- Hull value: What is the boat worth?
- Settlement type: How will the insurance company determine the value of your boat? Do they offer replacement cost, agreed value or actual cash value for your boat? Remember: the value of the boat on the day of a covered loss can vary depending on the settlement type that is chosen.
- Deductible: In the event of an accident, how much money are you required to pay out of pocket before the insurance company pays toward your claim?
- Personal effects: Is there coverage for personal items that are brought on board, including stereos, fishing equipment, life vests, water skis, etc.? If so, what is the coverage limit? What is the deductible?
- Fishing equipment: Is there coverage for your fishing electronics, rods, reels, tackle, etc. If so, what is the coverage limit? What is the deductible?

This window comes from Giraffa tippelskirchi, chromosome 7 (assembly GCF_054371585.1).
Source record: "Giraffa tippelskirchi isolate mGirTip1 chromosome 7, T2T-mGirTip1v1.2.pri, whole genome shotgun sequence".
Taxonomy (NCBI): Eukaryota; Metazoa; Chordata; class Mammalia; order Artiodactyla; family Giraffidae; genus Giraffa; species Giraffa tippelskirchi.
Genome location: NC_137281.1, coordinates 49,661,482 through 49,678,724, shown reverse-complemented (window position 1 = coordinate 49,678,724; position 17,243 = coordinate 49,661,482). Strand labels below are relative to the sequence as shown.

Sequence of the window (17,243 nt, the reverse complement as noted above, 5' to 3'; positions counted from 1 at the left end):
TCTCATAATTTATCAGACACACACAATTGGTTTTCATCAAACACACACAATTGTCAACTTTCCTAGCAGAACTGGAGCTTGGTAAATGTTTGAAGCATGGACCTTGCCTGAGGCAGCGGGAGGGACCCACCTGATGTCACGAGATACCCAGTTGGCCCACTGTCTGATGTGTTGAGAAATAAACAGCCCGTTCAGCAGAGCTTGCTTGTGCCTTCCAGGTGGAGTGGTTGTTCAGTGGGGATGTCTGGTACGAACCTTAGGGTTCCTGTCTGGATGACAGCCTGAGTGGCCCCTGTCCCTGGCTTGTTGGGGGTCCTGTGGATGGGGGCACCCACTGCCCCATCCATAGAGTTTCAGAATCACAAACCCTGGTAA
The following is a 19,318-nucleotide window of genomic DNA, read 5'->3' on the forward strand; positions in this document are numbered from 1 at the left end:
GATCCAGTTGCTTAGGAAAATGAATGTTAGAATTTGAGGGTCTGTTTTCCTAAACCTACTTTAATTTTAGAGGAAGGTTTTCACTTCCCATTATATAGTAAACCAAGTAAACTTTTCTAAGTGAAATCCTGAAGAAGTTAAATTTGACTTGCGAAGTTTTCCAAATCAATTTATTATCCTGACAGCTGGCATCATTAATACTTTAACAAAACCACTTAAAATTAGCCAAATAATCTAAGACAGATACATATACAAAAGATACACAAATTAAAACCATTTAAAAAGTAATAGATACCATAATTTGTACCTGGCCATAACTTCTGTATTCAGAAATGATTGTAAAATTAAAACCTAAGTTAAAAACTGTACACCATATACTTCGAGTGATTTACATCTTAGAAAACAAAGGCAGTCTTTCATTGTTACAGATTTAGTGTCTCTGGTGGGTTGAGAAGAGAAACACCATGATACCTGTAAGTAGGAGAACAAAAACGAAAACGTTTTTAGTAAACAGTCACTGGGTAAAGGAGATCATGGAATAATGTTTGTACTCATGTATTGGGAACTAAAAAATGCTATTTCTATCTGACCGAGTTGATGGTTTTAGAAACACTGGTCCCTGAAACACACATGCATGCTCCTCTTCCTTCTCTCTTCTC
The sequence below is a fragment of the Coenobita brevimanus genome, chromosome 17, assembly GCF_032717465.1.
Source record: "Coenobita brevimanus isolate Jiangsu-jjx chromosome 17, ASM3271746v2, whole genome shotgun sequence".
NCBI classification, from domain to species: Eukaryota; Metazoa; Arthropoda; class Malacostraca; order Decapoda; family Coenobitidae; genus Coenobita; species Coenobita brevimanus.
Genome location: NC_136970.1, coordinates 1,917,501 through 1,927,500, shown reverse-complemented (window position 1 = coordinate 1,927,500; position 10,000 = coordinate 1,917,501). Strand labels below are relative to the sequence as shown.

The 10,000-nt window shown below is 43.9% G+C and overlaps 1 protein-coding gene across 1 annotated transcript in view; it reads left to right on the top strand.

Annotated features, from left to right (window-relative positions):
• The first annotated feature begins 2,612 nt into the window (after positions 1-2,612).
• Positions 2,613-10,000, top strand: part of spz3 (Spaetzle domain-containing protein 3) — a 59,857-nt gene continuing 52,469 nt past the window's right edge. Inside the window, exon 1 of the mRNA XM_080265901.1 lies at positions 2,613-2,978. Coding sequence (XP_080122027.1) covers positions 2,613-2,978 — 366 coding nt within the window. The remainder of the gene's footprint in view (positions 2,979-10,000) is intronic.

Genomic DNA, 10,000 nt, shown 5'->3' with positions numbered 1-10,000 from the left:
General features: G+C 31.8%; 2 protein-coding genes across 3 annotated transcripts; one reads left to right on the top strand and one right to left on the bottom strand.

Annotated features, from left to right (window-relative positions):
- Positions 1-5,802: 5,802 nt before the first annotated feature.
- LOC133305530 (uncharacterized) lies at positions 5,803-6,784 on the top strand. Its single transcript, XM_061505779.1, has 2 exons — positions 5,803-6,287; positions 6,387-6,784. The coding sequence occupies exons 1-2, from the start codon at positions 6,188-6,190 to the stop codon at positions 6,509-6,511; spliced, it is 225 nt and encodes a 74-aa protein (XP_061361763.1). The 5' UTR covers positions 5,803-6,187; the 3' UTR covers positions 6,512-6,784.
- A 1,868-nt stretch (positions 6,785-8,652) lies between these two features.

As you can see, there are a number of things to consider when shopping for boat insurance policies. The cheapest insurance policy may not provide adequate coverage for your boat and equipment. Be sure to talk to your insurance agent or a boat insurance specialist to make sure that you understand your policy to your satisfaction. Boat not insured? Call one of our specialists today at 1-800-236-2453.
If your boat or boating equipment is stolen, immediately report the loss to the local police department and your insurance company. If you use a marina or storage facility to house your boat, you should also report the loss to them. Gather your inventory list and pictures and be ready to answer any questions they may have about the incident. Being able to identify your property with documentation is crucial to the recovery of your boat and equipment and the prosecution of the thief.
Many people don’t make boat security a priority until it’s too late. Convenience tends to outweigh cautiousness. It is important to take the extra time to ensure that your boat and equipment is properly protected.